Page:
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Quiltmaking Traditions in Nebraska: An Overview
Nebraska: Images of Time and Place
Regardless of the era, quiltmakers were products of their society, influenced by their culture, history, and the environment in which they lived. An examination of these influences provides a greater understanding of and appreciation for their work and the quilts produced.
The relationships of work and art to culture, history, and the environment are complex and interrelated. The origin of the name “Nebraska” itself exemplifies this complex relationship. Derived from the Omaha Indian word “Nebthaska” and the Otoe term “Nibrathka,” which meant “flat water,” it was an appropriate designation for the Platte River, a landmark that intrigued early explorers with its unique characteristics. Often pointed out to visitors as “a mile wide and an inch deep,” it remains today one of Nebraska’s points of interest.
Indian designations with the river became synonymous with the land itself. From the early seventeenth century on, “Nebraski” and “Nebraska” appeared in the writing of explorers to describe not just the river but a vast area of the plains went of the Missouri River. By 1854, with the passage of the Kansas Nebraska Act, it became an official designation for the territory that later became the state of Nebraska.
Just as Nebraska owes much of its history and character to the Platte River, its identity was also shaped by the observations and numerous explorers who sought to survey and describe this vast new area that had been added to the United States with Thomas Jefferson’s Louisiana Purchase in 1803. The first expeditions, however, including that of Lewis and Clark, only skirted Nebraska as they followed the Missouri northward. Lieutenant Zebulon Pike was the first to report officially on the conditions in the central plains. He described the land as “desertlike” in his report to the government in 1810. Later, in 1817, the army engineer Stephen Long led an expedition up the Platte River to its South Fork. Writing in 1823 Long said that the land was almost wholly unfit for habitation. He was most concerned that it could in no way support an agricultural people.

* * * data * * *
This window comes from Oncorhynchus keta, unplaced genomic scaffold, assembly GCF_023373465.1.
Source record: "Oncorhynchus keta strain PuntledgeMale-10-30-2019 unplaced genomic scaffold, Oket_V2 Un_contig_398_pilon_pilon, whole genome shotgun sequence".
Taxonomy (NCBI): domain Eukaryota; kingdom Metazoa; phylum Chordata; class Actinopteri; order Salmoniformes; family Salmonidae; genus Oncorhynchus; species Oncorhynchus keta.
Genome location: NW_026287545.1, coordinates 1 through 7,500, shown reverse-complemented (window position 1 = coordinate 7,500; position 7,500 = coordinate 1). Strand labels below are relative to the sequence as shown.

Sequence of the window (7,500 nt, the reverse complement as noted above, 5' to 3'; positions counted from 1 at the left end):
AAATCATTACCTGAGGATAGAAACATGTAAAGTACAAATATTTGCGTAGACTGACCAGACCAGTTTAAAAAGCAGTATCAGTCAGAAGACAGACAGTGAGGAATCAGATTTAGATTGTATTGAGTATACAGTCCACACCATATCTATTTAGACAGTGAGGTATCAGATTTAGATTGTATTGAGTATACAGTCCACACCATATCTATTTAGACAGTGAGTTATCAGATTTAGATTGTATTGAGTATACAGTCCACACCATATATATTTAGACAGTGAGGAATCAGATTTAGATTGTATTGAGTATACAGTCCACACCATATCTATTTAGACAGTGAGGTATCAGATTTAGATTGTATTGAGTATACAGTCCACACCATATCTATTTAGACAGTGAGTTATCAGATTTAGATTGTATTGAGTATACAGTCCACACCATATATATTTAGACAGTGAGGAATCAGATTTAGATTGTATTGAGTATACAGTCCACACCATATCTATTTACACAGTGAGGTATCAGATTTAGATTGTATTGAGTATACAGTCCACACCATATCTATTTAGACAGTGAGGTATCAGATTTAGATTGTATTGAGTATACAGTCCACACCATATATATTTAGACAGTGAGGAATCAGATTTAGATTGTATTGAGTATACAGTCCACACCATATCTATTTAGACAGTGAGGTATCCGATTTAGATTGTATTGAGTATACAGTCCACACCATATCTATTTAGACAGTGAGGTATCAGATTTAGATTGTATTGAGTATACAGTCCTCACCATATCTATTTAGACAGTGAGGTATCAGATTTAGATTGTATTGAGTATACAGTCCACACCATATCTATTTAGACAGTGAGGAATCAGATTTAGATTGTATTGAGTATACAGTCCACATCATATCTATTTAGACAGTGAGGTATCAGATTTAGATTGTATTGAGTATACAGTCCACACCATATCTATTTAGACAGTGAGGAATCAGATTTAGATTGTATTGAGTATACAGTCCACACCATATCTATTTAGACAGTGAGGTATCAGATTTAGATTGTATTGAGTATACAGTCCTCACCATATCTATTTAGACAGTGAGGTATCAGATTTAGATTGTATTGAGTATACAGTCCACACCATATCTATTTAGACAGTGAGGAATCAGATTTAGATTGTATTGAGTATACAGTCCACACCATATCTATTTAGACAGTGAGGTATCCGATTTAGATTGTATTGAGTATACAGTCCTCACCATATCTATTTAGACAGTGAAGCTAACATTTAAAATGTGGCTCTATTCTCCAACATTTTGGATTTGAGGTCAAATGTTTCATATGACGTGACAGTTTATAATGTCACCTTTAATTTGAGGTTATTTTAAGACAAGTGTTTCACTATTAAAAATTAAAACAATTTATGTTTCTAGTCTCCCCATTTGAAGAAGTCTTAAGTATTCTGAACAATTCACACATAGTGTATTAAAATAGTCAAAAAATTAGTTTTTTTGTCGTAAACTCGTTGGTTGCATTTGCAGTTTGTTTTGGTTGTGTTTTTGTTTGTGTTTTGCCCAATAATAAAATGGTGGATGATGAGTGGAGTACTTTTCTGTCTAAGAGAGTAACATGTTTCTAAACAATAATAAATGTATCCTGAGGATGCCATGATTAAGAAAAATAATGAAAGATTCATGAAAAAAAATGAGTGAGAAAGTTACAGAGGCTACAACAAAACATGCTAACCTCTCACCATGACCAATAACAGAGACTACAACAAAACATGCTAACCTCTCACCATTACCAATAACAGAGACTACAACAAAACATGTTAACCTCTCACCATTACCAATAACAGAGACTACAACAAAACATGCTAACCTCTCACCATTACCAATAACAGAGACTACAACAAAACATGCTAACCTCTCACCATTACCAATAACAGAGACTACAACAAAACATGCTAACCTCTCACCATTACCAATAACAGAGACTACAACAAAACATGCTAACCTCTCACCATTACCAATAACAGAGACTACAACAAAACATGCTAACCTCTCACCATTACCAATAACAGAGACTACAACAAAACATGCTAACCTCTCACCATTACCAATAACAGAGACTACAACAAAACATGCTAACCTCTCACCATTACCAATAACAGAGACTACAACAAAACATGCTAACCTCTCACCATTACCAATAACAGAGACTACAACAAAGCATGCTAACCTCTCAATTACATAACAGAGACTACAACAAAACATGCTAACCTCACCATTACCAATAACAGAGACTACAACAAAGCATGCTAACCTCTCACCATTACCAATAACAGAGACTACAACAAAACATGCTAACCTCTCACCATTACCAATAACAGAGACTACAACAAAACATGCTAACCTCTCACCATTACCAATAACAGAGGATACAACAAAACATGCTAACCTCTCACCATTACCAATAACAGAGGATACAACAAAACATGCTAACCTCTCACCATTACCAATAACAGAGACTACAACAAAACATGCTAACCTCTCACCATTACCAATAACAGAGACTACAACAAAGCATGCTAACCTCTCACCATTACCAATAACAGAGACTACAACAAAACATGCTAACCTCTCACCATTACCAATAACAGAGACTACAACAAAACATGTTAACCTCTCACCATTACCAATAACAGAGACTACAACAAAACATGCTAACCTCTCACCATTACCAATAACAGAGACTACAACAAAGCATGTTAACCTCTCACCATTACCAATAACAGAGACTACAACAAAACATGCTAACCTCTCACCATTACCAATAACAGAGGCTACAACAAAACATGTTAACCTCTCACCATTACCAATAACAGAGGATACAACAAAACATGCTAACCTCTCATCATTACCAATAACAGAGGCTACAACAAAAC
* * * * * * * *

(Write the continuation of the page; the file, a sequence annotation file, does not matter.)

Long and the others were influenced by the familiar terrain east of the Mississippi River. This new land of the central plains was undeniably flat, covered with long and blowing native grasses, and treeless except along waterways. Less that 3 percent of Nebraska was wooded. Twenty thousand grass-covered square miles made up the Sandhills alone. It was quite different from the east where rainfall and timber were much more abundant. To easterners, this was the “Great American Desert,” a land fit only for Indians.
Ironically the Indians who made their homes here were basically sedentary and agricultural. While some left their agricultural compounds once a year for a buffalo hunt, the greatest number maintained an agricultural lifestyle, living in earth lodges rather than tents. The Otoes, Omahas, Poncas and Sioux had, in a sense, paved the way for later white agricultural settlement, for they themselves had relocated on the plains only a hundred years earlier.
Beginning in the 1840s and for the next three decades about a half-million people crossed Nebraska, usually in spring and early summer. Their destination was not Nebraska, but farther west, at first to Oregon, in search of their dreams, new land, and fortune, The Mormons increased the number of travelers heading west as they began their migration to Utah in 1847. The discovery of gold in California in 1848, and a decade later in Colorado, further increased the traffic that plodded across Nebraska along the Great Platte River Road.